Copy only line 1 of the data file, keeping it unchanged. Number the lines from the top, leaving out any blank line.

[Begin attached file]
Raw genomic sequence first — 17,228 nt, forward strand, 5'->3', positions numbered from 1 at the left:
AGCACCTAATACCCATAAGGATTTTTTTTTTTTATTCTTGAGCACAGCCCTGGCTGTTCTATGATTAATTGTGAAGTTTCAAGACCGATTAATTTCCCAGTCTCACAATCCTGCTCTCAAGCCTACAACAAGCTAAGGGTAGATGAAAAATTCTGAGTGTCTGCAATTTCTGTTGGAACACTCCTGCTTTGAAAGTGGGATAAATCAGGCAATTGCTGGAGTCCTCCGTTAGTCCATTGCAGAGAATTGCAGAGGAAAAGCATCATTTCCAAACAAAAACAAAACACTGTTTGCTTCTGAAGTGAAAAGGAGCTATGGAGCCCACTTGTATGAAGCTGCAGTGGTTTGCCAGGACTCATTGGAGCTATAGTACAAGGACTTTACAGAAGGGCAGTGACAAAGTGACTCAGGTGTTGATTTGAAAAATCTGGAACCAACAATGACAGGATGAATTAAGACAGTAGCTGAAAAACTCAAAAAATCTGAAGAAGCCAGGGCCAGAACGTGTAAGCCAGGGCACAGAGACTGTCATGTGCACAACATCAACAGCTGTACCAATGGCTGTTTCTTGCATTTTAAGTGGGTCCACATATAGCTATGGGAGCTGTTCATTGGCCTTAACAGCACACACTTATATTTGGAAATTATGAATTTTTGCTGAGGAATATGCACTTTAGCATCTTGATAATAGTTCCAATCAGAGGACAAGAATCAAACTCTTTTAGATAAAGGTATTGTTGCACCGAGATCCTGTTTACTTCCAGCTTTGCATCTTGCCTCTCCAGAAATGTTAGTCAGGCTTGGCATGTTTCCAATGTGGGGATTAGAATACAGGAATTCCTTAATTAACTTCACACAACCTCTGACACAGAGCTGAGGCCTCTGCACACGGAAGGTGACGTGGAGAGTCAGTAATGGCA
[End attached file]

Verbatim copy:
Raw genomic sequence first — 17,228 nt, forward strand, 5'->3', positions numbered from 1 at the left: